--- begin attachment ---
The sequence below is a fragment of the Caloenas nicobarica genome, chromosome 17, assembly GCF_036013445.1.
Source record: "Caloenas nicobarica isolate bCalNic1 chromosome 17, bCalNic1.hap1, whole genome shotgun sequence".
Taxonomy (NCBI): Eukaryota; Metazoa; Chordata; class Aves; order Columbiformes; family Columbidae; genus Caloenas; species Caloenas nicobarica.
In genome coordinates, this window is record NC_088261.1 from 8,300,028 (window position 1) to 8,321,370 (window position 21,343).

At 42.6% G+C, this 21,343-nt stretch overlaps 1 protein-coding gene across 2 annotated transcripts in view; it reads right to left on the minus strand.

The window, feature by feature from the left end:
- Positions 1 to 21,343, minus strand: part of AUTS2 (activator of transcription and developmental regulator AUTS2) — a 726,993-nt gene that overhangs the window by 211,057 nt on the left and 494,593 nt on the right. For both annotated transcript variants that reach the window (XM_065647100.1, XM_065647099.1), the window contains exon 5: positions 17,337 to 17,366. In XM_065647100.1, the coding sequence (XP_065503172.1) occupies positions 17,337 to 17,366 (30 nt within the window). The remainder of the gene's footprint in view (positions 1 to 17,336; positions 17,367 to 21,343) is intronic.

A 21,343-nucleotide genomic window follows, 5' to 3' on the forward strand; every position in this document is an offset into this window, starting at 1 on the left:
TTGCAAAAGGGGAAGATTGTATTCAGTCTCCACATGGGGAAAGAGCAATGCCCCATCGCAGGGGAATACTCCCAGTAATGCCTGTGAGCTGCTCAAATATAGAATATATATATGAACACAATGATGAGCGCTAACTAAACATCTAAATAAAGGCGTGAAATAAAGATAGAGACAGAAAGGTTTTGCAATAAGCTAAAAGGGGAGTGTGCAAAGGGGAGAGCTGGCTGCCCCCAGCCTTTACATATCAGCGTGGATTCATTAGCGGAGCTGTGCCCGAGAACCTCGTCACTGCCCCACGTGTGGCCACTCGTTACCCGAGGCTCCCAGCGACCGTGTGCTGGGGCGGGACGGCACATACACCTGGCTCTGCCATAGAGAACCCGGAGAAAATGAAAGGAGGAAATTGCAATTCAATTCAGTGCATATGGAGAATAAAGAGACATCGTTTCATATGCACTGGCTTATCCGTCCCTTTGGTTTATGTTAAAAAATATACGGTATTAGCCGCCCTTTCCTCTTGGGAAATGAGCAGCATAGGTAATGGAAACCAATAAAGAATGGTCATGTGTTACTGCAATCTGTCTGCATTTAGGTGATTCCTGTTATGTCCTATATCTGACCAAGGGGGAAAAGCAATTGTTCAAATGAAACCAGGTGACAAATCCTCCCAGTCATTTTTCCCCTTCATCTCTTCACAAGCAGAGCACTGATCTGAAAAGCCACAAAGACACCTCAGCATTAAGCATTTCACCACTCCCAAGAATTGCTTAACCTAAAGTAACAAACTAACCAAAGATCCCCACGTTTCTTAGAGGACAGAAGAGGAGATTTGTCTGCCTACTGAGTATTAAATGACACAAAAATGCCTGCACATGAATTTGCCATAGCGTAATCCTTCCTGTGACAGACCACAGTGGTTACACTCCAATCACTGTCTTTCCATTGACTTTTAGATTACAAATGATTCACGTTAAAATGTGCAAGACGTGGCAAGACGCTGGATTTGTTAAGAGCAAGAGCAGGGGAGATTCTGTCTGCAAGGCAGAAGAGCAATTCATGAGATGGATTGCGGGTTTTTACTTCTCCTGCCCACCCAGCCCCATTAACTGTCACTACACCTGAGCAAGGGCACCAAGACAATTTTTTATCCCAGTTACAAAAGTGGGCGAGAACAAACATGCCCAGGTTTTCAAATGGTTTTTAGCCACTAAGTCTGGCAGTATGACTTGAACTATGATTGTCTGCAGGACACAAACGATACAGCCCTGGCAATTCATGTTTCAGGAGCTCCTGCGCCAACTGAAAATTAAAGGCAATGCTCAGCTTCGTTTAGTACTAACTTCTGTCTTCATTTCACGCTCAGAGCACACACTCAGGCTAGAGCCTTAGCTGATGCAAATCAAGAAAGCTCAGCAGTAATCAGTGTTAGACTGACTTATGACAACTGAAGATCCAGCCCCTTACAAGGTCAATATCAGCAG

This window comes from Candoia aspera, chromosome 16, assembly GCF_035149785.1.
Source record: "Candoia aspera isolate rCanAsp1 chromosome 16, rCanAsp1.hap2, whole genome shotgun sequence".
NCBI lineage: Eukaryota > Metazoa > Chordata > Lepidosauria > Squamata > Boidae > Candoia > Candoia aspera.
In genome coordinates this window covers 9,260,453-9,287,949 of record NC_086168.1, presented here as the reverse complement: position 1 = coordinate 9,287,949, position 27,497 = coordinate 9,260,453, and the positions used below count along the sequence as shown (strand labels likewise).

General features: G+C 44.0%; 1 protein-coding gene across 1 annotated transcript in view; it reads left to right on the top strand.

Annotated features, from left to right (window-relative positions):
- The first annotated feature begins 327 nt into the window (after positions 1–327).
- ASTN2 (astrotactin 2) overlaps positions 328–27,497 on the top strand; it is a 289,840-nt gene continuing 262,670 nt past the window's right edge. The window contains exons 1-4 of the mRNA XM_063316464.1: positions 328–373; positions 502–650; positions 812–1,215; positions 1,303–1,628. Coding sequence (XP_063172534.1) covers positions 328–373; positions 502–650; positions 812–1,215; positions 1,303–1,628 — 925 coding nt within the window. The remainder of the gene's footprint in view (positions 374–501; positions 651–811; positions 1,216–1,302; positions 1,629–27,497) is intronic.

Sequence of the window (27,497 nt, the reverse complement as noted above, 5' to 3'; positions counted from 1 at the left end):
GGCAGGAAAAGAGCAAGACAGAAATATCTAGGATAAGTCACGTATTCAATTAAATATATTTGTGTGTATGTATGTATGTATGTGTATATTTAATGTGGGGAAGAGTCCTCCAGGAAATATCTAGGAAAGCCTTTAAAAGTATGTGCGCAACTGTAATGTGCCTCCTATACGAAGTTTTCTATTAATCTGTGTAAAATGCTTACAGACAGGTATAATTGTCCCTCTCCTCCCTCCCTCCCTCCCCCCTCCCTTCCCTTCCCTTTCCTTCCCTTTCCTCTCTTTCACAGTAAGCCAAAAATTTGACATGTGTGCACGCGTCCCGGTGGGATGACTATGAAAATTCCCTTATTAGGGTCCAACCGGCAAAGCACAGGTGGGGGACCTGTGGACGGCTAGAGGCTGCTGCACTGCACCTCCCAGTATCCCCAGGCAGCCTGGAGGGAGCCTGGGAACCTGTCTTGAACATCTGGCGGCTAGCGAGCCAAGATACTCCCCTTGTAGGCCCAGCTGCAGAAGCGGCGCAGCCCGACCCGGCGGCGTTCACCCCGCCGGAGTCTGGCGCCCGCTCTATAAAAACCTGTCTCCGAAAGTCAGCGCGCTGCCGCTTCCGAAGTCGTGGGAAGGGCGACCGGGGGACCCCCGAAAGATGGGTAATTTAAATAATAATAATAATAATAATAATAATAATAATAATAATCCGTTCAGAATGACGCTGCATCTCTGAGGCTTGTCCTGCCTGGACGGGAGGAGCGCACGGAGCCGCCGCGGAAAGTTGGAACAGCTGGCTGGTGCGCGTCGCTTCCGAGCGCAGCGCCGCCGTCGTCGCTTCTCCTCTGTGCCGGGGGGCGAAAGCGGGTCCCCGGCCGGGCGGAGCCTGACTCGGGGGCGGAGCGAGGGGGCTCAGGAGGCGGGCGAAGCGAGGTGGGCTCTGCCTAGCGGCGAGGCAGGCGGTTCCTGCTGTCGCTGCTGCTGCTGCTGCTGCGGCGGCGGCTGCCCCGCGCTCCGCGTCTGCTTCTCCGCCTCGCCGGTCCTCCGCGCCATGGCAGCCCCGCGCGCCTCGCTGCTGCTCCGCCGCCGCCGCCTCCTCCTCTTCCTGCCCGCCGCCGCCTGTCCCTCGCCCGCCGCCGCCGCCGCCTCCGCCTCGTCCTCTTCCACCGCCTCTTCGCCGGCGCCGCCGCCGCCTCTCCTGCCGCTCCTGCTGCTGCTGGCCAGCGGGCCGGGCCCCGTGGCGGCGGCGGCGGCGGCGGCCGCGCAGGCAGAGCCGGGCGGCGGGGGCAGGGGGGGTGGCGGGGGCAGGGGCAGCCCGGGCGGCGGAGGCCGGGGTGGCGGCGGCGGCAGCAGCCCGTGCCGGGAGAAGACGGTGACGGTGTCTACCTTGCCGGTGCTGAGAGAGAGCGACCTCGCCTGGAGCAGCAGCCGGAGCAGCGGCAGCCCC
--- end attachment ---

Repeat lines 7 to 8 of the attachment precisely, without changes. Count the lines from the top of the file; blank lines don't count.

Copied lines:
- Positions 1 to 21,343, minus strand: part of AUTS2 (activator of transcription and developmental regulator AUTS2) — a 726,993-nt gene that overhangs the window by 211,057 nt on the left and 494,593 nt on the right. For both annotated transcript variants that reach the window (XM_065647100.1, XM_065647099.1), the window contains exon 5: positions 17,337 to 17,366. In XM_065647100.1, the coding sequence (XP_065503172.1) occupies positions 17,337 to 17,366 (30 nt within the window). The remainder of the gene's footprint in view (positions 1 to 17,336; positions 17,367 to 21,343) is intronic.

A 21,343-nucleotide genomic window follows, 5' to 3' on the forward strand; every position in this document is an offset into this window, starting at 1 on the left: